What Other People Say-
You can see some reviews of the show from Common Sense Media and an Parent Guide.

Saturday, October 22, 2011

Fisher Price Brilliant Basics

Fisher Price Brilliant Basics
Rating: N (G)

Fisher Price has a series of toys marketed as their "Brilliant Basics." These are infant and toddler toys that are brightly colored and perfectly shaped for little hands.

The Good
These toys are marketed as the "basics" for a reason. They are fun, interactive, and durable. Take the Brilliant Basics Hammer, for instance.

In bright primary colors, this hammer acts as a rattle (the beads inside make it satisfying to shake), a mobile roller (the handle is equipped with a ball that acts as a wheel), and a . . . well, hammer. It stands up to the general tossing and beating that any infant toy must accept, and it is a generally inviting toy. 

The Bad
The problem? This hammer is part of a marketing strategy that is promoted for "busy little boys." In fact, it says so right on the package of the individually-sold hammer. The Fisher-Price website has a page about this set (the Fun to Fix Gift Set) that explains "Baby boys are so adorable! Keep him busy with these fun tools—each with very practical teethable features."

The girl-marketed equivalent is the Little Glamour Gift Set. 

The individually-packaged purse declares it's for a "Sweet Baby Girl." This message is repeated on Fisher-Price's website for the set: "Baby girls are oh-so sweet! Give her a little glam and—just to be practical—teethable, easy-to-grasp features."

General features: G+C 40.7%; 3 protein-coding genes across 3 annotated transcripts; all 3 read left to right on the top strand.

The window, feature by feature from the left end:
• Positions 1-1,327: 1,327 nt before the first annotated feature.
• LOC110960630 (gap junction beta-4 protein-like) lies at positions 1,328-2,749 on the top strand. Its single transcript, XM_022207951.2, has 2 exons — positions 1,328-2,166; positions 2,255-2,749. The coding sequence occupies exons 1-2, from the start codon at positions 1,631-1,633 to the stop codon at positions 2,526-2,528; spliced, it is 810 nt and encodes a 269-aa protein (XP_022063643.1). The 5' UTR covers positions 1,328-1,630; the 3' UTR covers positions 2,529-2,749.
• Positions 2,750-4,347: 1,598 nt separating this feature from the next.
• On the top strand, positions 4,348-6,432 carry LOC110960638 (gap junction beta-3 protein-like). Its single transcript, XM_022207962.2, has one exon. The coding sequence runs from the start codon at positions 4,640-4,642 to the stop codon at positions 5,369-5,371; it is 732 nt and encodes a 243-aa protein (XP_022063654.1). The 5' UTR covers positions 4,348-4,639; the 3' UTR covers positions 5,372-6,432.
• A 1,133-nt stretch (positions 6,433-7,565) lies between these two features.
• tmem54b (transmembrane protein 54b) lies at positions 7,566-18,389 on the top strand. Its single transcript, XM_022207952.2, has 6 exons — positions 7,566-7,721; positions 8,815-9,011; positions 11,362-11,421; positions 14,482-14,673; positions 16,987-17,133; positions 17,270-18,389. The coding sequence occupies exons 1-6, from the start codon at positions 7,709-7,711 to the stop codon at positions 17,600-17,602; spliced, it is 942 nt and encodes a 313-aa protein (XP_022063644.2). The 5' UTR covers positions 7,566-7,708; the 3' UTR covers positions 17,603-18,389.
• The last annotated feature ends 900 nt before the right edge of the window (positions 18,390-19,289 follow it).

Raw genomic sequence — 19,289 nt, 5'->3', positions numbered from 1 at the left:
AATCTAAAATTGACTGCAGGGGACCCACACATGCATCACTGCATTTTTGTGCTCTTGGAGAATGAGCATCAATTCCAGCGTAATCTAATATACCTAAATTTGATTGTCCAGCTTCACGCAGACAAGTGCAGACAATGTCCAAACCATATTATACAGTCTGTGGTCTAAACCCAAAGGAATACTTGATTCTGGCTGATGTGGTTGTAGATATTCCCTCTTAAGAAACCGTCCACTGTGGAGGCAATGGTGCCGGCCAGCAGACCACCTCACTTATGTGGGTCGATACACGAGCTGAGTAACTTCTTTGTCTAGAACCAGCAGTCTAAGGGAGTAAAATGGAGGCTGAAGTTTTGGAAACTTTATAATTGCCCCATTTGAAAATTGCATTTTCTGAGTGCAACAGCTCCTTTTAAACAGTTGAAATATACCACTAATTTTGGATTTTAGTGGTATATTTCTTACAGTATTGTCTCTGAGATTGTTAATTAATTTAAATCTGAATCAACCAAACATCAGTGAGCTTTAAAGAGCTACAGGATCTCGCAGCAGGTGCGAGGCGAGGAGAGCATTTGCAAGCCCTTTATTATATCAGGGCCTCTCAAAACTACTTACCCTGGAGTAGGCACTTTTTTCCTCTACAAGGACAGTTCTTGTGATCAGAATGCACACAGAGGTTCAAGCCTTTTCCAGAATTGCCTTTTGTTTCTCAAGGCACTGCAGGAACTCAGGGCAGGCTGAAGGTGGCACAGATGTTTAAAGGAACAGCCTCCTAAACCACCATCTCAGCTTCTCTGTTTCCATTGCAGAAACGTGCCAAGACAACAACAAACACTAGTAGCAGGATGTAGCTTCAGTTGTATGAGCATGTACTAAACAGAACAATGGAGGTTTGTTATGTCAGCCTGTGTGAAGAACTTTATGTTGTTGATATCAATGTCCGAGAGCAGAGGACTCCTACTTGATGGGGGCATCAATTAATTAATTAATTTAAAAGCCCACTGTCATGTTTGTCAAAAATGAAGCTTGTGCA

So, little boys are "busy" while little girls are "sweet." Little boys need to learn to fix things with a hammer, saw, and wrench that are molded in bright primary colors. Little girls need to learn to make themselves "glam" with a diamond ring rattle, a purse, and a bracelet teething ring molded in pink and purple. 

Infants will play with anything, and they're probably not making many conscious decisions about how the toys they're using are shaping their identities. However, the blatant marketing of these toys as entrenched in gender is over the top. Putting that the toys are "for" a girl or a boy right on the package aims to steer parents into choosing the "right" set based on gender norms. Even if parents go against those directives for their own children, are they likely to buy a set of toys for their friend's baby girl that says "For A Busy Baby Boy" on the package?